Glioblastoma multiforme (GMB) is the most common malignant tumor of the central nervous system. Traditional treatment includes surgery, to remove part of the tumor mass, followed by radio and/or chemotherapy.  Despite advances in diagnostics and therapy, the prognosis remains very low due to its high infiltrative nature and the presence of the blood-brain barrier that prevents the entry of drugs at the brain level.

Over the years, several strategies have been tested to overcome these problems, including the loc-regional therapy that consists of depositing the drug directly in the cancer area.



The team of researchers at IIT led by Paolo Decuzzi, in collaboration with the IRCCS San Raffaele in Milan, and the Packard children’s hospital at Stanford University has created a thin micrometric mesh, called µMesh, able to surround the tumor mass of the patient and to easily change its shape adapting to the surface on which it is deposited.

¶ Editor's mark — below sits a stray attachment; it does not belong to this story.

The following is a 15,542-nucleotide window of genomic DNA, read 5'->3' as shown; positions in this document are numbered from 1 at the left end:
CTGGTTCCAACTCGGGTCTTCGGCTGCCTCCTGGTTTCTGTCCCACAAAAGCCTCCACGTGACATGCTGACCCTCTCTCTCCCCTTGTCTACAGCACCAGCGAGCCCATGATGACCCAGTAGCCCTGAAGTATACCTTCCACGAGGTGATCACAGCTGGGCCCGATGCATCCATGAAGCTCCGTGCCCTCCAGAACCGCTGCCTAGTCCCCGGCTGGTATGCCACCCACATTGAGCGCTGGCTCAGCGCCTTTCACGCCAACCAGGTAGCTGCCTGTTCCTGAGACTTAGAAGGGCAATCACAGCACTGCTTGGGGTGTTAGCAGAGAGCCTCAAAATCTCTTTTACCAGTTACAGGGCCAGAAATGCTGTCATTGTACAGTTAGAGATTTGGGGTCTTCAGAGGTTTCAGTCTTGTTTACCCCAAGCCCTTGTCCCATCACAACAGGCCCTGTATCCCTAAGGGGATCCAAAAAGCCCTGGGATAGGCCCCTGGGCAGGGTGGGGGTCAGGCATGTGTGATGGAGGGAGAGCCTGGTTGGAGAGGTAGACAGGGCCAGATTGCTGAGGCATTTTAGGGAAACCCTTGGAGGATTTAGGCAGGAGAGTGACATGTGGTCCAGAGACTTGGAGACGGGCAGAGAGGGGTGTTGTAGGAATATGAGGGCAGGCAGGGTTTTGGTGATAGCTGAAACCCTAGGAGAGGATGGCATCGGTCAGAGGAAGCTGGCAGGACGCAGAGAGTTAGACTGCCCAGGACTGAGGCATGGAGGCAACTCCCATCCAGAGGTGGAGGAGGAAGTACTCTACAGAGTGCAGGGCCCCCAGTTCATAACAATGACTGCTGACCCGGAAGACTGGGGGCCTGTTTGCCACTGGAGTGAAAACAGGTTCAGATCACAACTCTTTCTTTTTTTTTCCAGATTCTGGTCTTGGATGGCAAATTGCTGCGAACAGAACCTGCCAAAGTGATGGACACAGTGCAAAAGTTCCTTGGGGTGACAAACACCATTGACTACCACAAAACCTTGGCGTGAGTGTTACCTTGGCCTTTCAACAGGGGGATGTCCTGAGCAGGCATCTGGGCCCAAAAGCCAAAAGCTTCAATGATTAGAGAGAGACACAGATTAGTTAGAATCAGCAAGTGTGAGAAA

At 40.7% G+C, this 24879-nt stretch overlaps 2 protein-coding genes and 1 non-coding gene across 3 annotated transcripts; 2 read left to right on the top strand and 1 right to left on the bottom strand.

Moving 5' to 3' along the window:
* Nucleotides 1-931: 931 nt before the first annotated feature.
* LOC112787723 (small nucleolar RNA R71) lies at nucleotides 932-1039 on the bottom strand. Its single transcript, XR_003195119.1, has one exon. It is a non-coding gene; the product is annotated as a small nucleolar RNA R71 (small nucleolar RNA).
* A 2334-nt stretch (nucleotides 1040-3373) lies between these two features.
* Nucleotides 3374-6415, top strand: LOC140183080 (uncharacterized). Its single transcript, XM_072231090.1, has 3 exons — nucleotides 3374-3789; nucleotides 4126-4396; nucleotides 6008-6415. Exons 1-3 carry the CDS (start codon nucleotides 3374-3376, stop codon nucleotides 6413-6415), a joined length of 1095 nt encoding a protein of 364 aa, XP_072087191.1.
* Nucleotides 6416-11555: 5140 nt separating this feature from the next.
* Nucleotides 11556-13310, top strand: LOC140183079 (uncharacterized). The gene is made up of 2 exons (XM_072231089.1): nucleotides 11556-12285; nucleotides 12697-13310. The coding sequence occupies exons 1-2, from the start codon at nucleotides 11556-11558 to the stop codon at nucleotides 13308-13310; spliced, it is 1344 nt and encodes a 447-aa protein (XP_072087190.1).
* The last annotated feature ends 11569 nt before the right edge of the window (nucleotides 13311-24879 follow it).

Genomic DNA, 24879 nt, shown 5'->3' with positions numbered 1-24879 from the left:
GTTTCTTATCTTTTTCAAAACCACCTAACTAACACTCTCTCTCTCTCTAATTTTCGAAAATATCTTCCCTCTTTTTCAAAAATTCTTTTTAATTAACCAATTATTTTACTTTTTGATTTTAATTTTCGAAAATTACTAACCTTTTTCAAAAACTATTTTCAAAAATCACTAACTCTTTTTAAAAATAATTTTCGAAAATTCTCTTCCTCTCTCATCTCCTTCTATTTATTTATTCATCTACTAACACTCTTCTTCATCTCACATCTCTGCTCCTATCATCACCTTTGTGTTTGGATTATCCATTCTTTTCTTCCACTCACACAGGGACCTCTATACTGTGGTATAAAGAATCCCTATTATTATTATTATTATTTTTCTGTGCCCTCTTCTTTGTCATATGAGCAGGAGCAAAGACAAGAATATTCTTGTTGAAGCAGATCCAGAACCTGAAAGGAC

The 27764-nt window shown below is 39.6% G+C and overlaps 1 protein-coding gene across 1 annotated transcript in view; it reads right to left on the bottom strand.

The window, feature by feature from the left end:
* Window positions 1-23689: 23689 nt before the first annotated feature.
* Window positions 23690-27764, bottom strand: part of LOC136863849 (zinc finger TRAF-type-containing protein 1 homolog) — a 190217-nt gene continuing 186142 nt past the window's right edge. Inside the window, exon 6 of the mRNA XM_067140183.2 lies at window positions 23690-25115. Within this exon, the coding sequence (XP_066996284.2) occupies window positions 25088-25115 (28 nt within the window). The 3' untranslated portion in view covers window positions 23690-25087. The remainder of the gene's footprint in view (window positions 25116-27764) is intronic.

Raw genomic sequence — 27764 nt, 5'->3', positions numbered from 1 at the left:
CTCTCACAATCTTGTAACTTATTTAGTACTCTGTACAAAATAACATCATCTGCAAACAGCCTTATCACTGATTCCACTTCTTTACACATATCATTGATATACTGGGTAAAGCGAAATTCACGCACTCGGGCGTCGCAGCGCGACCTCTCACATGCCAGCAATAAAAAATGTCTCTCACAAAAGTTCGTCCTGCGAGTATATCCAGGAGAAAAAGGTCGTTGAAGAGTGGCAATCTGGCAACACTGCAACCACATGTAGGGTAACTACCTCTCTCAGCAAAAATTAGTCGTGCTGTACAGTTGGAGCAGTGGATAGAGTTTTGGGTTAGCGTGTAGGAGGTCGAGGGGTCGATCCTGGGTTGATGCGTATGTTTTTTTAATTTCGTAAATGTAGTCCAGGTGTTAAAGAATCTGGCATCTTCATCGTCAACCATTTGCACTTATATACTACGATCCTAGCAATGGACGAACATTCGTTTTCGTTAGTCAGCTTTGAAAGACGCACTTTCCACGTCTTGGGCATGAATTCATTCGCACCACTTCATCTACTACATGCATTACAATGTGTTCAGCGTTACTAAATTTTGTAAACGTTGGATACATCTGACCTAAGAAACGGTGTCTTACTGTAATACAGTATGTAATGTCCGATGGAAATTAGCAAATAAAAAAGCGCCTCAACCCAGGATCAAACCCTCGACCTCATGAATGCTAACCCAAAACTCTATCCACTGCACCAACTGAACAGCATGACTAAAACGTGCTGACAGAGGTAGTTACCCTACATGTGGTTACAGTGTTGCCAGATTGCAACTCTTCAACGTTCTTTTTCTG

Micro mesh consists of two compartments: the first of PLGA (poly(lactic-co-glycolic acid)) where small hydrophobic molecules can be dispersed (in this study Diclofenac) and a layer of PVA (polyvinyl alcohol) where nanoparticles loaded with temozolomide are embedded. At physiological pH, the PVA layer dissolves, releasing directly the nanoparticles, which preserve their spherical shape but slightly deviating in term of size and zeta potential.


Preclinical studies have shown that the single application of micromesh is more efficient than endovenous administration of temozolanide and systemic or local administration of nanoparticle with temozolamide and diclofenac.

IIT has also confirmed that diclofenac enhances the cytotoxic activity of temozolomide. Therefore the modular, flexible and biodegradable structure together with the independent loading of different drugs and nanoparticles, represent a promising combination to improve the prognosis and can be exploited for personalized therapy.


The study was published in Nature Nanotechnology